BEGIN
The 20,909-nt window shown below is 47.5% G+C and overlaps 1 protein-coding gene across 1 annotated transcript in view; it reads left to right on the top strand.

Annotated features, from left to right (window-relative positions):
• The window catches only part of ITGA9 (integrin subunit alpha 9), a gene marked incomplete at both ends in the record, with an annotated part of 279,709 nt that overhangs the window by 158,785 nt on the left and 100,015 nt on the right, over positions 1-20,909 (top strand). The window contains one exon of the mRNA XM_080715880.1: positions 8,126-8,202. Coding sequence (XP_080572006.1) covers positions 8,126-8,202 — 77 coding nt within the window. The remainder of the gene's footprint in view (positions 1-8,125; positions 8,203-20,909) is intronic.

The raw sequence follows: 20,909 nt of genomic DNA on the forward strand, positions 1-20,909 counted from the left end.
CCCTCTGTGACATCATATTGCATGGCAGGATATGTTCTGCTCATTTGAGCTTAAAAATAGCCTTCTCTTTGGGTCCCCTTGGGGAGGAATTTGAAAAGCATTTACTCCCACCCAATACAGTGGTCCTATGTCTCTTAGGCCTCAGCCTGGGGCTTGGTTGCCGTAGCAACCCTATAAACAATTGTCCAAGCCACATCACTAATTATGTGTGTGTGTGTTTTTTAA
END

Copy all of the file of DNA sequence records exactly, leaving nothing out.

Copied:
The 20,909-nt window shown below is 47.5% G+C and overlaps 1 protein-coding gene across 1 annotated transcript in view; it reads left to right on the top strand.

Annotated features, from left to right (window-relative positions):
• The window catches only part of ITGA9 (integrin subunit alpha 9), a gene marked incomplete at both ends in the record, with an annotated part of 279,709 nt that overhangs the window by 158,785 nt on the left and 100,015 nt on the right, over positions 1-20,909 (top strand). The window contains one exon of the mRNA XM_080715880.1: positions 8,126-8,202. Coding sequence (XP_080572006.1) covers positions 8,126-8,202 — 77 coding nt within the window. The remainder of the gene's footprint in view (positions 1-8,125; positions 8,203-20,909) is intronic.

The raw sequence follows: 20,909 nt of genomic DNA on the forward strand, positions 1-20,909 counted from the left end.
CCCTCTGTGACATCATATTGCATGGCAGGATATGTTCTGCTCATTTGAGCTTAAAAATAGCCTTCTCTTTGGGTCCCCTTGGGGAGGAATTTGAAAAGCATTTACTCCCACCCAATACAGTGGTCCTATGTCTCTTAGGCCTCAGCCTGGGGCTTGGTTGCCGTAGCAACCCTATAAACAATTGTCCAAGCCACATCACTAATTATGTGTGTGTGTGTTTTTTAA